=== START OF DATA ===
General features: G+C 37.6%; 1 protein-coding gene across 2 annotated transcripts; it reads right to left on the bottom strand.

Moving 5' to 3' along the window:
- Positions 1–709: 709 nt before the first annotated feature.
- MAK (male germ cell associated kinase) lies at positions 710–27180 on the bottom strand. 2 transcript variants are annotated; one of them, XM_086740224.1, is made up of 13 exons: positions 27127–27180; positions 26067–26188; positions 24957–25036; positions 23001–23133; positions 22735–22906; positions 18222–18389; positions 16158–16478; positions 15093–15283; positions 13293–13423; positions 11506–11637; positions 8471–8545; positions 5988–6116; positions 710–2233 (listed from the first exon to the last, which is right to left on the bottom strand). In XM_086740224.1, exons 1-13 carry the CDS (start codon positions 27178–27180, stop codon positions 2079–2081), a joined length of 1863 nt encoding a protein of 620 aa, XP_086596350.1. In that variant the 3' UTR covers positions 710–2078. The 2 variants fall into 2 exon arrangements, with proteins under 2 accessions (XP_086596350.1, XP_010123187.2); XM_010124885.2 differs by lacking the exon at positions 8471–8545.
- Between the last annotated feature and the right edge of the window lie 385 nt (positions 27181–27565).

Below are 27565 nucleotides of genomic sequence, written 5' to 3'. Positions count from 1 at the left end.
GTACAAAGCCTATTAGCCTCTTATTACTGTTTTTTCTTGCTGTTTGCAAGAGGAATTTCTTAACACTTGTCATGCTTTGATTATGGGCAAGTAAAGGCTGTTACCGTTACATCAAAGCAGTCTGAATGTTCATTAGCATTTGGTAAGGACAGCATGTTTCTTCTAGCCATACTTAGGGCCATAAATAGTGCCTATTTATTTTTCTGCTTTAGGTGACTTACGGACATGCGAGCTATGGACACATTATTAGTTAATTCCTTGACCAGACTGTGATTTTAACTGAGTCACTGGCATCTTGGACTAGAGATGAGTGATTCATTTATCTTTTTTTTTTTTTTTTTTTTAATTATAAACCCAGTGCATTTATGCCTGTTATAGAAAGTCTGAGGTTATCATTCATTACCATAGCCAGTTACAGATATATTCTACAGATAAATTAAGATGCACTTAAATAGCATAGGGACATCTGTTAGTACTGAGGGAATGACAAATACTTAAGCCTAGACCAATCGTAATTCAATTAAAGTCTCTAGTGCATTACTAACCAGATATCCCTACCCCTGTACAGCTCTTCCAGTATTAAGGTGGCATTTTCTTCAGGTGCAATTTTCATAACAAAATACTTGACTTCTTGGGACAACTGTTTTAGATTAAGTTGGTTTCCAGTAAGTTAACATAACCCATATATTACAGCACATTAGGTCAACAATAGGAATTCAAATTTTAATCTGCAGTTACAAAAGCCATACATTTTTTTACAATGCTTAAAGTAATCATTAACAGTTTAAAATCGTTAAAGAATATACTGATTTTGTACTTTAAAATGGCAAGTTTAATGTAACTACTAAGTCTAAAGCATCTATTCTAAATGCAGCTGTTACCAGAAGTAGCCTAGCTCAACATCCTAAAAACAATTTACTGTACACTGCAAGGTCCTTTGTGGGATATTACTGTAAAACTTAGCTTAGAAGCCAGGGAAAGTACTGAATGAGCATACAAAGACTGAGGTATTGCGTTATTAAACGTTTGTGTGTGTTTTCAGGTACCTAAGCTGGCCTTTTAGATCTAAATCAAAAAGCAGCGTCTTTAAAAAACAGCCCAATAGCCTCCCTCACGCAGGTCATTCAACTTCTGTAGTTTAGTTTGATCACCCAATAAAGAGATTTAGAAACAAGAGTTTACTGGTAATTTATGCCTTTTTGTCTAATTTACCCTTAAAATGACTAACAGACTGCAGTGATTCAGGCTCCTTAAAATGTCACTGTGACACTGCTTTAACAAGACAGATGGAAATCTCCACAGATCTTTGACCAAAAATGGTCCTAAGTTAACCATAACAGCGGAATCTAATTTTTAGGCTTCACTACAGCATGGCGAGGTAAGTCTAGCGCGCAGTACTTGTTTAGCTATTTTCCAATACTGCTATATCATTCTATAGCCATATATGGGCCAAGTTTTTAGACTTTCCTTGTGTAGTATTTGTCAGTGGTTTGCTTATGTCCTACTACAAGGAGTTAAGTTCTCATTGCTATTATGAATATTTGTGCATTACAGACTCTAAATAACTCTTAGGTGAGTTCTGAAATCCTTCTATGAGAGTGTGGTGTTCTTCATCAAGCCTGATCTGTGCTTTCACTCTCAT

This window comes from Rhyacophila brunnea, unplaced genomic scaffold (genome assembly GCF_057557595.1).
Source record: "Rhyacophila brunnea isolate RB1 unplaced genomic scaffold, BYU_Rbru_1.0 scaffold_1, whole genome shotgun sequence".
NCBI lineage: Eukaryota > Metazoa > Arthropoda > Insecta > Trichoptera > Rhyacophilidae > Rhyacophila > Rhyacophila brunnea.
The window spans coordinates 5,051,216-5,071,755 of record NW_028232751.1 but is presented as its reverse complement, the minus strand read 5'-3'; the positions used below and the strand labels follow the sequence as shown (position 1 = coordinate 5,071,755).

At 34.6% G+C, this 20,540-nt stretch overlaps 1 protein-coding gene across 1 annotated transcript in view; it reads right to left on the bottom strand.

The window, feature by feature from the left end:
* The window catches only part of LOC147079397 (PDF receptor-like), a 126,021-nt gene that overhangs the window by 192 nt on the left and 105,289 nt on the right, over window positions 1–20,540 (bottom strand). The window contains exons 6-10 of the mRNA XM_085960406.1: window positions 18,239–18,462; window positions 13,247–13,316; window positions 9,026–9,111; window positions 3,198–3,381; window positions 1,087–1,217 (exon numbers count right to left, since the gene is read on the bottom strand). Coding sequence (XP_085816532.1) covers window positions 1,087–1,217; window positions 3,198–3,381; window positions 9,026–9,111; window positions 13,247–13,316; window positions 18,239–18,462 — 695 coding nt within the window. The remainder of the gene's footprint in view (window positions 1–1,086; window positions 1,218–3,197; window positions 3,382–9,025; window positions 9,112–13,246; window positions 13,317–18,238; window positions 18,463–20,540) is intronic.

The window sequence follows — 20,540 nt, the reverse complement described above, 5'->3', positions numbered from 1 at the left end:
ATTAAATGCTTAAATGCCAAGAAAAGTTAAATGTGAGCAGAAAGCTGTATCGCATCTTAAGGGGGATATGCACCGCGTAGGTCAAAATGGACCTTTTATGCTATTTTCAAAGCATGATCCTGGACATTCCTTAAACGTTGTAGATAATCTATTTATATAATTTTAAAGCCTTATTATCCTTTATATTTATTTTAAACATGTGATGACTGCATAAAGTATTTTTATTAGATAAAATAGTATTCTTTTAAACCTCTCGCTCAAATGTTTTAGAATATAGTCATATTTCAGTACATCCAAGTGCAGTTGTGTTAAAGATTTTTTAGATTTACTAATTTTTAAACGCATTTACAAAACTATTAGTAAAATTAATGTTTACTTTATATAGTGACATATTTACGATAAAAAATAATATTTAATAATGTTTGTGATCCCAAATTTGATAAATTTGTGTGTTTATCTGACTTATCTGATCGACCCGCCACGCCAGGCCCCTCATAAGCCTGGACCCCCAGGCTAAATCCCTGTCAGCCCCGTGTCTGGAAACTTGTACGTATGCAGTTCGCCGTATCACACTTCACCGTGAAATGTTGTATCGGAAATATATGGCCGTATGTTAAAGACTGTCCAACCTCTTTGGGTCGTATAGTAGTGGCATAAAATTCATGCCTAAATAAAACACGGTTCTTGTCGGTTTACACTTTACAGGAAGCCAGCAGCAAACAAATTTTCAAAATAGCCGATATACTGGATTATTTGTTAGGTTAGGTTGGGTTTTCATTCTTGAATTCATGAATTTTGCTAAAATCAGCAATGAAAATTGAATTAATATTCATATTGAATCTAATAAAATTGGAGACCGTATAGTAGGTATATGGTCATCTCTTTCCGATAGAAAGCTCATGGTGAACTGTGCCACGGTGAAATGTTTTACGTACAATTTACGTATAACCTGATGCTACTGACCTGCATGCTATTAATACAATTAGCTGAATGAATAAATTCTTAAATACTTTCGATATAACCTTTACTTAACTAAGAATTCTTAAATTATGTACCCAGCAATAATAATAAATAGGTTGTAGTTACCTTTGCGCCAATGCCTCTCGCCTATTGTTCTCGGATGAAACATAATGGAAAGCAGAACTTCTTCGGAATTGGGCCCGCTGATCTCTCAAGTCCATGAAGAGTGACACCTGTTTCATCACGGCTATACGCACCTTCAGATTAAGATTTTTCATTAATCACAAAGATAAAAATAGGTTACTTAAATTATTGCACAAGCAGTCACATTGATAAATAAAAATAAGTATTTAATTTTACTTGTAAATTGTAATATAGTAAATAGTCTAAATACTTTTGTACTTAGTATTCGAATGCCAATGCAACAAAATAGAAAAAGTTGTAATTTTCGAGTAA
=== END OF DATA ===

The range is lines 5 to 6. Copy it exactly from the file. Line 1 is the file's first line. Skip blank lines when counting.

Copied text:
- Between the last annotated feature and the right edge of the window lie 385 nt (positions 27181–27565).

Below are 27565 nucleotides of genomic sequence, written 5' to 3'. Positions count from 1 at the left end.